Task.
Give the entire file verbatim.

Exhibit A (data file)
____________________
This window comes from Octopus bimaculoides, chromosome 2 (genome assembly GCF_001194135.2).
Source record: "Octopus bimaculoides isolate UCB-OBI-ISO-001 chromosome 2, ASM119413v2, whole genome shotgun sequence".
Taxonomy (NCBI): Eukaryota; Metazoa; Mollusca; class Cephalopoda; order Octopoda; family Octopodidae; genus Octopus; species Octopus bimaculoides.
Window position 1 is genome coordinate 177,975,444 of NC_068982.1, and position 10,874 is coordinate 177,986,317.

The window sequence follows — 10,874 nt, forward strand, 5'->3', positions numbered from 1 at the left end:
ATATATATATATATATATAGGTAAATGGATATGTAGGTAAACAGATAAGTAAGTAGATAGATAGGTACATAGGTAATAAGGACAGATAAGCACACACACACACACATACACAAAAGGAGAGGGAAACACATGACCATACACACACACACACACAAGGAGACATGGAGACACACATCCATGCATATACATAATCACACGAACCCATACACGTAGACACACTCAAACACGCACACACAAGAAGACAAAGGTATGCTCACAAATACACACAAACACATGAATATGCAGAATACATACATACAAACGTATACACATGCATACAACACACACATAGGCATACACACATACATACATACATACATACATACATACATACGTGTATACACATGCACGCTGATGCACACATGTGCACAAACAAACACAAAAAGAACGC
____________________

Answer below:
This window comes from Octopus bimaculoides, chromosome 2 (genome assembly GCF_001194135.2).
Source record: "Octopus bimaculoides isolate UCB-OBI-ISO-001 chromosome 2, ASM119413v2, whole genome shotgun sequence".
Taxonomy (NCBI): Eukaryota; Metazoa; Mollusca; class Cephalopoda; order Octopoda; family Octopodidae; genus Octopus; species Octopus bimaculoides.
Window position 1 is genome coordinate 177,975,444 of NC_068982.1, and position 10,874 is coordinate 177,986,317.

The window sequence follows — 10,874 nt, forward strand, 5'->3', positions numbered from 1 at the left end:
ATATATATATATATATATAGGTAAATGGATATGTAGGTAAACAGATAAGTAAGTAGATAGATAGGTACATAGGTAATAAGGACAGATAAGCACACACACACACACATACACAAAAGGAGAGGGAAACACATGACCATACACACACACACACACAAGGAGACATGGAGACACACATCCATGCATATACATAATCACACGAACCCATACACGTAGACACACTCAAACACGCACACACAAGAAGACAAAGGTATGCTCACAAATACACACAAACACATGAATATGCAGAATACATACATACAAACGTATACACATGCATACAACACACACATAGGCATACACACATACATACATACATACATACATACATACATACGTGTATACACATGCACGCTGATGCACACATGTGCACAAACAAACACAAAAAGAACGC